Man, 2014 has been quite a year for heavy music. Right from the get-go I got opportunity to review some of the year’s best in the form of the new Behemoth and Ringworm full lengths and that trend would continue throughout the year with releases from Cannibal Corpse, Misery Index, and Obituary. Just when I thought the year couldn’t get any better, I’m getting to start to conclude my year of reviews with arguably the heaviest release of 2014 with the return of Sweden’s death metal super group, Bloodbath and their newest offering, Grand Morbid Funeral.

Upon hearing members of Katatonia and Opeth were getting together to do a more traditional death metal project, my attention was definitely grabbed. To say that there are incredibly talented individuals in both of those bands would be an understatement. However, it did beg to ask the question of how would the progressive metal (even more rock at times) licks mesh with the doom/alternative metal of a band like Katatonia. It was something that I should have never doubted. Clearly the members of the band know what they are doing and I should have just trusted they wouldn’t mess it up. The band’s first two releases in Resurrection Through Carnage and Nightmares Made Flesh have since gone onto become highly revered albums in the extreme metal community. Blistering speed with a heavy buzzsaw sounding guitar tone and lyrics of gore and macabre, Bloodbath was everything that Opeth and Katatonia were not. The musicianship was there but the ideas were so different. Opeth and Katatonia are all about blending sounds to create somber, atmospheric journeys. Bloodbath is meant to be heavy and scary, just how death metal was always meant to be.

Aside from cranking out some powerful music, the other much documented fact about Bloodbath was their alternating vocal duties. For most of the band’s existence, Mikael Akerfeldt, provided his famous deep gutterals that are a signature to his captive performances on the Opeth records and they served to be just as important to the Bloodbath experience. Luckily the band found a solid replacement in Peter Tagtgren (Hypocrisy) for a few years and the Nightmares Made Flesh album. Tagtgren didn’t mess with the formula that was working and did a mighty fine job in trying to mimic Akerfeldt’s delivery. Akerfeldt would return for a few years and do what he does best on the 2008 release of The Fathomless Misery before exiting the band for the 2nd time. Now in 2014, Bloodbath has hit us with their 3rd singer in the form of Nick “Old Nick” Holmes of Paradise Lost fame. You read that correctly. A guy that has been making a living singing cleanly for the better part of 20 years. What I, and most others, forget is that Holmes did offer more grunting vocals for Paradise Lost’s first 3 records before shifting over to the gothic clean vocals that he’s most famous for. And without missing a beat, the most questionable element of the band was answered with authority. Holmes’ vocals remind me a lot of Suffocation’s Frank Mullen but a few octaves higher. There is a lot of power behind the voice and doesn’t require to hit subhuman territory of lows to be effective. They sound decrepit and sickly much like his “Old Nick” character is depicted in band promos. This is probably the best, most invigorating a Bloodbath singer has sounded in their entire career.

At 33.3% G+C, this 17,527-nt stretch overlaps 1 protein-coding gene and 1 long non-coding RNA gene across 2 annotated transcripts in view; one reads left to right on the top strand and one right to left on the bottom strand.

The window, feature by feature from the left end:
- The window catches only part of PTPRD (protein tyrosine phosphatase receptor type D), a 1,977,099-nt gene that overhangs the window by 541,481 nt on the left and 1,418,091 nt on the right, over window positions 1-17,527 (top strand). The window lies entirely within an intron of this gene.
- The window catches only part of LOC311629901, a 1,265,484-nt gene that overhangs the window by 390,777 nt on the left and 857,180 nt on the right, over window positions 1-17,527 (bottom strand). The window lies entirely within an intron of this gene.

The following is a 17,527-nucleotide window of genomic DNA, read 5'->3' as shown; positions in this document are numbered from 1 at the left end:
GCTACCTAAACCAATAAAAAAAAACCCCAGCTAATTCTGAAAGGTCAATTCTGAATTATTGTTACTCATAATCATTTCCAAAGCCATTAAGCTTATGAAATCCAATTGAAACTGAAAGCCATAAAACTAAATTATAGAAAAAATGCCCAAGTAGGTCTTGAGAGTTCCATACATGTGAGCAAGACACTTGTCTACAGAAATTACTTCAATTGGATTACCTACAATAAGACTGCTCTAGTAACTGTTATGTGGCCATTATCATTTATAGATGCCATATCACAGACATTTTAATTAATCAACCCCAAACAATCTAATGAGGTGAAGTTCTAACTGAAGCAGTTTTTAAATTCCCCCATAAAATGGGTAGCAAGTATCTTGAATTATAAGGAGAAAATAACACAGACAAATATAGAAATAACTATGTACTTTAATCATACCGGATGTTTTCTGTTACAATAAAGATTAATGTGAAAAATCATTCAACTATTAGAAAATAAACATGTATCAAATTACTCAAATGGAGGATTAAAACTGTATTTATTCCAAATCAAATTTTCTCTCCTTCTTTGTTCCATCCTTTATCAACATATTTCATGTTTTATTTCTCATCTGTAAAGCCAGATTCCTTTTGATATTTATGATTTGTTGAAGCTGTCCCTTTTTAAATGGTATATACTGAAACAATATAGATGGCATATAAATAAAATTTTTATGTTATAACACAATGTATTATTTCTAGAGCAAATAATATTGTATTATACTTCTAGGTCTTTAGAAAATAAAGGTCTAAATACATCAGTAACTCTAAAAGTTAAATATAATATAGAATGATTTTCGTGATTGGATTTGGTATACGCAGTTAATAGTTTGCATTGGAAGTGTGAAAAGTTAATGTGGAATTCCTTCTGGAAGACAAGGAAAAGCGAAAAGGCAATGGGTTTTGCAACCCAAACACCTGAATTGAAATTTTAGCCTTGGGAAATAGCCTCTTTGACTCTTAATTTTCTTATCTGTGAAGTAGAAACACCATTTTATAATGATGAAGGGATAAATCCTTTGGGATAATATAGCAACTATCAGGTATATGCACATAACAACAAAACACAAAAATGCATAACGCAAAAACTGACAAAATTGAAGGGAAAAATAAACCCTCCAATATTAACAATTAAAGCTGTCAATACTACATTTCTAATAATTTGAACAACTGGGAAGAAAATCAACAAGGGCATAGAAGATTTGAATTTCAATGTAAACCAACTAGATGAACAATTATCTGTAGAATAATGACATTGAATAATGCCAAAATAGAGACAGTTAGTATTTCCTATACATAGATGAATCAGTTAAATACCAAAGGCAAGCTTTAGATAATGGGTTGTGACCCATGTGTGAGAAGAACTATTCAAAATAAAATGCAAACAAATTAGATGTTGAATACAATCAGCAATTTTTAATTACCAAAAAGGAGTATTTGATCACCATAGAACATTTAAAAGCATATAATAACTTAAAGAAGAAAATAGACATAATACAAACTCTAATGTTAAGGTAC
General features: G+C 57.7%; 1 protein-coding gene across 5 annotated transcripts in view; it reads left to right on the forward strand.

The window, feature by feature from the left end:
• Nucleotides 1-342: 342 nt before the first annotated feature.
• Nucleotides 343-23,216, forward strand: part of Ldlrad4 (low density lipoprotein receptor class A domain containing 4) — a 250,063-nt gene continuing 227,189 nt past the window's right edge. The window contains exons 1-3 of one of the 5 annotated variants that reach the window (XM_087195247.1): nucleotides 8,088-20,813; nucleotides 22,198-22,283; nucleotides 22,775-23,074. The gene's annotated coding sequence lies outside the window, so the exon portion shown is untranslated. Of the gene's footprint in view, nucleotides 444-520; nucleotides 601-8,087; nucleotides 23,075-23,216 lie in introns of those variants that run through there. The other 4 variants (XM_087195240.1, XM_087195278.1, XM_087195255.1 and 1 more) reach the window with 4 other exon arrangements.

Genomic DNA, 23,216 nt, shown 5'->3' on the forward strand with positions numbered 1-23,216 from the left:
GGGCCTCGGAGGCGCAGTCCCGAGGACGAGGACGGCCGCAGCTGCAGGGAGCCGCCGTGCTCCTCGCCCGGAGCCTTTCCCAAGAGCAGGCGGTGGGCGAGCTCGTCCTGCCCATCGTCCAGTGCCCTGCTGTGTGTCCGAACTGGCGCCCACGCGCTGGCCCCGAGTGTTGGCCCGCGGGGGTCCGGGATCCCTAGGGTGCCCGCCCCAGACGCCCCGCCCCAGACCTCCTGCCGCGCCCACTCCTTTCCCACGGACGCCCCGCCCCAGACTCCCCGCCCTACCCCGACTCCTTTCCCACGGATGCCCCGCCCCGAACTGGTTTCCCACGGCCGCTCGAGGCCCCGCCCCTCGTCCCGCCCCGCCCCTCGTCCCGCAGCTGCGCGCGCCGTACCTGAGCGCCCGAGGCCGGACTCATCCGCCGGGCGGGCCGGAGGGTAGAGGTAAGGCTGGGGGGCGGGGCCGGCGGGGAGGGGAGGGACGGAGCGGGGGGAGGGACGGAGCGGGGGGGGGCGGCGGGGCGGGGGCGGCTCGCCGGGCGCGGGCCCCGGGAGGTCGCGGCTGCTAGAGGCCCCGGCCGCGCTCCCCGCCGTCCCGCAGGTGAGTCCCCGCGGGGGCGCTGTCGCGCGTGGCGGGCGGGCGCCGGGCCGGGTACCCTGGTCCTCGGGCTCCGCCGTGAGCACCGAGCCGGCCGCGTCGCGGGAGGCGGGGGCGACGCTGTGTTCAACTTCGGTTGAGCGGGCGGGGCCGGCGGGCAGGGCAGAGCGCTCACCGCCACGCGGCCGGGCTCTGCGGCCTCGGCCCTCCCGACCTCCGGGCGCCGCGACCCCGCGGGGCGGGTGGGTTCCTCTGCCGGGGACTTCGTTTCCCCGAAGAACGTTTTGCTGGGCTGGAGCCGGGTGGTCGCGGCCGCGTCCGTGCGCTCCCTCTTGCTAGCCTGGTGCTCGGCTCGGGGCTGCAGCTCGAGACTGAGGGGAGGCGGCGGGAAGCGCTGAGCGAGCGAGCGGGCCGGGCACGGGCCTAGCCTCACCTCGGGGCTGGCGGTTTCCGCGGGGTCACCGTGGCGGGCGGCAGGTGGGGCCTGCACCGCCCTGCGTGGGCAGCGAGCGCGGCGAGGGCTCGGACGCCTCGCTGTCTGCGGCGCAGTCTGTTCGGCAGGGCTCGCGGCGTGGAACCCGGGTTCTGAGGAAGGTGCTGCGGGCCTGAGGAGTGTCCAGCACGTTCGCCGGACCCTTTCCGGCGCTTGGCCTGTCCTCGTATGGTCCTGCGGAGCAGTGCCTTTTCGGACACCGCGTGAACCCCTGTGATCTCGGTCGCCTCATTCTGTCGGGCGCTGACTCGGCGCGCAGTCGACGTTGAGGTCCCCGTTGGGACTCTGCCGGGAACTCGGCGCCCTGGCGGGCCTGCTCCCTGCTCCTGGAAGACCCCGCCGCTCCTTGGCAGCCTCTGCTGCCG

As for the music, the band is still incredibly on point. The Fathomless Misery wasn’t as much of an album to write home about as the band’s first two releases but Grand Morbid Funeral corrects any mistakes that album contained. A new sludge like crunch distortion to the guitars and bass packs the wallop the band needed. There even sounds to be some minor influences from d-beat and grind that rear their ugly heads throughout the record. Songs like Famine Of God’s Word and My Torturer come at you like a machine gun. With some chaotic drumming these songs are more in alignment of previous outings however, I think the band truly shines when they slow things down a bit. Track 3’s Anne is one of these heaviest songs I’ve ever heard and it never picks up more than a chuggy grinding sludge lick. If you wanted your standout track, that would be the one.
Another great aspect of this film is the production. It’s no secret that I’m a snob in this department and love my music to sound well produced, even when the genre seems to do better when it’s not. While Ressurrection Through Carnage has always been the band’s best outing, I’ve always felt that the record could have benefited from a better recording, or at minimum a remastering. Grand Morbid Funeral solidifies my stance as the overall sound of this record reminds me a lot of Resurrection with the meatiness of the guitars but they are presented in a much more pristine condition this time around. You can make an album sound dirty as hell but clear enough for the listener to appreciate all the instruments and sounds available.

It’s fantastic that 2014 has been a year that never quit when it came to heavy music. Normally by now I’d be completely burnt out and looking down other avenues to please my ears but Bloodbath just continued the trend that started with Ringworm and Behemoth. If you are looking for an insanely heavy death metal record written by proven artists that know what they are doing, look no further than Grand Morbid Funeral. They have clearly set the bar high for next year.